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N. C. Wyeth: Jim, Long John Silver and his Parrot from the 1911 edition of Treasure Island
"The young ones now face even greater challenges …"

Poets and entranced travel writers have had their way with the MidSummerEvening until anyone might be easily excused for expecting them to seem romantic. I blame too many stars in way too many eyes and a gullible public, and also a distinct shortage of children in recent generations. Though I know I might well sound like the geezer I am when I insist that MidSummerEvenings remain the exclusive domain of kids, I will insist away anyway. Grown-ups, or purported ones, might find reason to sip some beer and shoot off a few illegal fireworks to celebrate a freedom they've unaccountably lost all track of, but kids, especially those not yet outgrown their age in favor of nihilistic pursuits like zombie movies and TicToc threads, own this space and always have. After supper's dispatched, which was a brief distraction at best, the kids take to the yard again as shadows start creeping in. It's still uncommonly though seasonably warm, and anything can happen within a kid enjoying the high that comes from a little too much hot dog chased with ice cream smothered in strawberries. They turn into pirates then and rampage through the long twilight hours. The best any grown-up can do is watch in wonder while perhaps helping to set up the tent in the backyard for the later sleep out.

It helps if the house has a circular yard, one which allows for unimpeded circumnavigation around the house, for as my wise niece noted, when (not if) that hose manages to soak you, running two or three trips around the world, and you're almost completely dried off.
Boundless energy reigns. An apricot tree also helps, for it provides a handy parapet to conquer, lose, and then conquer again in a series of silly strategic thrusts which gain nobody nothing on purpose. Secret hiding places will emerge left and right and any odd bush might host an ambush for any deliberately unsuspecting Uncle David who also answers to Aunt David, too. He remembers the long evenings when the twilight stretches almost into midnight and the freedom generally only enjoyed by genuine pirates, especially those whose parents weren't all hard-assed about bedtimes when adventure lurks within a MidSummerEvening.

Bed, if it's ever embraced, will be scented with the sweet residue of battle, a sword fight featuring a repurposed fallen branch or an actual kidnapping of an orphaned boy seeking his long-lost uncle. It's an evening spent on Treasure Island with shallowly buried treasure beneath almost every shrub. There's almost always a flashlight involved, one capable of casting creepy shadows on the tent roof from the inside so it shines through as if from the inside of a limestone cavern. There's a mom, of course, clucking after her precious girls, and a dad, watchful of the boy, but they properly remain distractions largely ignored, at least until someone needs some permission for another soda or an excuse to temporarily escape to the twenty-first century bathroom inside. Nobody needs a pirate's bathroom habits al fresco in the yard on any MidSummerEvening.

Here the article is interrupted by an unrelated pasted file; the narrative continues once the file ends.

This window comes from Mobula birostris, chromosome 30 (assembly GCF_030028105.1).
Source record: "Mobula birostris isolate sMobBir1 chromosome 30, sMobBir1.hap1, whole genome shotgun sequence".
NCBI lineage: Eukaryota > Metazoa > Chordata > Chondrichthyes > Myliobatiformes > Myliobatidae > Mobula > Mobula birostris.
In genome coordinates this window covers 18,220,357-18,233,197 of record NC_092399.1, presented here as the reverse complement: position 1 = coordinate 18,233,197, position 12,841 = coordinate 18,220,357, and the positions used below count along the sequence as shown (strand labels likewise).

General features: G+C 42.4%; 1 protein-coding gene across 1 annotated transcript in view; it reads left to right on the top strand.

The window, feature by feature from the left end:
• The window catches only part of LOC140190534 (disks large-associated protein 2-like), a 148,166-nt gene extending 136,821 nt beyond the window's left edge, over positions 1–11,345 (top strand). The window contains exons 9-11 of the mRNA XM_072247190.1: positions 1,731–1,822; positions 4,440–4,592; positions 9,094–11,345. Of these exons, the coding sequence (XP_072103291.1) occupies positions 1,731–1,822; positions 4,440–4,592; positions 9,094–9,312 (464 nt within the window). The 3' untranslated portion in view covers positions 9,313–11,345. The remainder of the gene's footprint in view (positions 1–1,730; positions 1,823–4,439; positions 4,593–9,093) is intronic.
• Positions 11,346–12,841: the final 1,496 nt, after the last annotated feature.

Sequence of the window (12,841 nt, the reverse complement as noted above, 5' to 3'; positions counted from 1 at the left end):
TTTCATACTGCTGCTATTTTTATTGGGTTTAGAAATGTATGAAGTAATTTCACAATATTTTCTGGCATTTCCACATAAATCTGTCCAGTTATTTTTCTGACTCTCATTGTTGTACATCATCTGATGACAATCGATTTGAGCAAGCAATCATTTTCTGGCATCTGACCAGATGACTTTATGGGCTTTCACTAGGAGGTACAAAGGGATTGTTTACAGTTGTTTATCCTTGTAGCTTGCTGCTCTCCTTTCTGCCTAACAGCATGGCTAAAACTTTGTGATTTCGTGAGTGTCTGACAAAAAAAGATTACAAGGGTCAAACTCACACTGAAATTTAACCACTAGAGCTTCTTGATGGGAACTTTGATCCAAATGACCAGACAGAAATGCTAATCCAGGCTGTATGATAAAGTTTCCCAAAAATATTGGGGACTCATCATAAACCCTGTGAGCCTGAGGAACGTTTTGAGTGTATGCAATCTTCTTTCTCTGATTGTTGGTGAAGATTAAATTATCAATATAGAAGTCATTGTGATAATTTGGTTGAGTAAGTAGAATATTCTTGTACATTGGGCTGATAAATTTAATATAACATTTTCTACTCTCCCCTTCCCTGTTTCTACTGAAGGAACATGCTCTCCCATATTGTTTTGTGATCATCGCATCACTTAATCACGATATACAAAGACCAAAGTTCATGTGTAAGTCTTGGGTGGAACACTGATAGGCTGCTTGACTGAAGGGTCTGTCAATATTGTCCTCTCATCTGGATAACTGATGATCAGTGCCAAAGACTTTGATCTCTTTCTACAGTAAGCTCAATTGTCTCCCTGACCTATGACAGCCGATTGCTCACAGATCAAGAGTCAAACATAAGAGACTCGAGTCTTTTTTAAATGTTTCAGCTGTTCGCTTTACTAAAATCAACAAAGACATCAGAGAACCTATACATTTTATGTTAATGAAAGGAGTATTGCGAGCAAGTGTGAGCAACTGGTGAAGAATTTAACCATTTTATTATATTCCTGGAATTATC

The parents' role, as well as the aunt's and uncle's, is to just remember. They had their days like this, their evenings to later be relived in moments just like this one. They provide permission by studied omission. They keep to the shadows and overlook much of what they witness, for pirate battles need no umpiring. They find their own way across trackless oceans or treacherous side yards. They might throw a flowerpot over that dangerous hose guide hiding in the shadow along side the peony garden, but mostly the adults are free to sit beneath a tree and simply not notice while, of course, nostalgically noticing everything. These hours prove sweeter than supper's strawberries and, if anything, even more fulfilling. Yes, the world's still been recently going to Hell. Ten thousand First World Problems haunt almost every hour of our existence, so it's more than merely reassuring when rampaging pirates prove themselves still capable of taking over an evening if not exactly another Treasure Island. These are not the grown-up's stories to tell, but to witness. These are not the grown-up's adventures, but their offspring's. It's enormously reassuring to recognize that innocence still thriving. In my own youth, I remember rampaging through the backyard cornfield and catching a glimpse of Sputnik glittering overhead. We were wild pirates encountering the space age. The young ones now face even greater challenges, or will tomorrow, once they subdue this latest pirate uprising.

©2021 by David A. Schmaltz - all rights reserved

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